Discourses on the First Decade of Titus Livius eBook

This eBook from the Gutenberg Project consists of approximately 420 pages of information about Discourses on the First Decade of Titus Livius.
a position to keep the people well-disposed towards you when they already are so, or to prevent them injuring you in case they be ill-disposed, it is clearly of little moment whether the feelings with which they profess to regard you, be favourable or no.  This applies to all unfriendliness on the part of a people, whencesoever it proceed, excepting only the resentment felt by them on being deprived either of liberty, or of a prince whom they love and who still survives.  For the hostile temper produced by these two causes is more to be feared than any beside, and demands measures of extreme severity to correct it.  The other untoward humours of the multitude, should there be no powerful chief to foster them, are easily dealt with; because, while on the one hand there is nothing more terrible than an uncontrolled and headless mob, on the other, there is nothing feebler.  For though it be furnished with arms it is easily subdued, if you have some place of strength wherein to shelter from its first onset.  For when its first fury has somewhat abated, and each man sees that he has to return to his own house, all begin to lose heart and to take thought how to insure their personal safety, whether by flight or by submission.  For which reason a multitude stirred in this way, if it would avoid dangers such as I speak of, must at once appoint a head from among its own numbers, who may control it, keep it united, and provide for its defence; as did the commons of Rome when, after the death of Virginia, they quitted the city, and for their protection created twenty tribunes from among themselves.  Unless this be done, what Titus Livius has observed in the passage cited, will always prove true, namely, that a multitude is strong while it holds together, but so soon as each of those who compose it begins to think of his own private danger, it becomes weak and contemptible.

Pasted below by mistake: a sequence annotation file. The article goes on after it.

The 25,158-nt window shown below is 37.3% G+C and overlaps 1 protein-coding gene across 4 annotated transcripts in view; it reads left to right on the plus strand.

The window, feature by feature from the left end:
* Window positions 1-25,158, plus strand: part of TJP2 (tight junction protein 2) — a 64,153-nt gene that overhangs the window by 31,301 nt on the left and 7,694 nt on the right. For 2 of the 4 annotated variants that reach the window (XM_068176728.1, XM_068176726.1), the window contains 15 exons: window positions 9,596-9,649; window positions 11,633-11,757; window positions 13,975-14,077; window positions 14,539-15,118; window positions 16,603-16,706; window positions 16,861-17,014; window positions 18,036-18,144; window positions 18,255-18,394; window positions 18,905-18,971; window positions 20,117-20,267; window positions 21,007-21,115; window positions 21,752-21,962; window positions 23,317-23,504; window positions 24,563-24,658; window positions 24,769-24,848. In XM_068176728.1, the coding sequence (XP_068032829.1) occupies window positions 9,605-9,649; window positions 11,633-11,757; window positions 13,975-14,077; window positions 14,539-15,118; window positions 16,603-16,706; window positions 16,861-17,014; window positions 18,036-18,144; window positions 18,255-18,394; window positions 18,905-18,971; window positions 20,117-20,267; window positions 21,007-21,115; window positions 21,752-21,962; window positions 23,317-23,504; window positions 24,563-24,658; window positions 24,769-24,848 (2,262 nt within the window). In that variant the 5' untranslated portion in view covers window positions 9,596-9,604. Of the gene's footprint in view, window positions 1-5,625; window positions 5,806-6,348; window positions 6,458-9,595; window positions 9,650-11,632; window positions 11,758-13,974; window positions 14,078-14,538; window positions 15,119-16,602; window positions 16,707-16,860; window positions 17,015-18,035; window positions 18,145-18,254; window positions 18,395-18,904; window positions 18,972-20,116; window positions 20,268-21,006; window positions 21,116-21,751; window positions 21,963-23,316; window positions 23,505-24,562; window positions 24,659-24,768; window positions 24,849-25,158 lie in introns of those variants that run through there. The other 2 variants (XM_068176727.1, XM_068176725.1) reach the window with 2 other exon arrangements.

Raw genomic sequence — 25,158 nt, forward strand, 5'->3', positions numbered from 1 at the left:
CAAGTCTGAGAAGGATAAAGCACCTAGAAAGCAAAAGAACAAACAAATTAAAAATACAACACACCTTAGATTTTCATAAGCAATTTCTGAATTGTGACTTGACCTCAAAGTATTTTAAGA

CHAPTER LVIII.—­That a People is wiser and more constant than a Prince

That “nothing is more fickle and inconstant than the multitude” is affirmed not by Titus Livius only, but by all other historians, in whose chronicles of human actions we often find the multitude condemning some citizen to death, and afterwards lamenting him and grieving greatly for his loss, as the Romans grieved and lamented for Manlius Capitolinus, whom they had themselves condemned to die.  In relating which circumstance our author observes “In a short time the people, having no longer cause to fear him, began to deplore his death” And elsewhere, when speaking of what took place in Syracuse after the murder of Hieronymus, grandson of Hiero, he says, “It is the nature of the multitude to be an abject slave, or a domineering master

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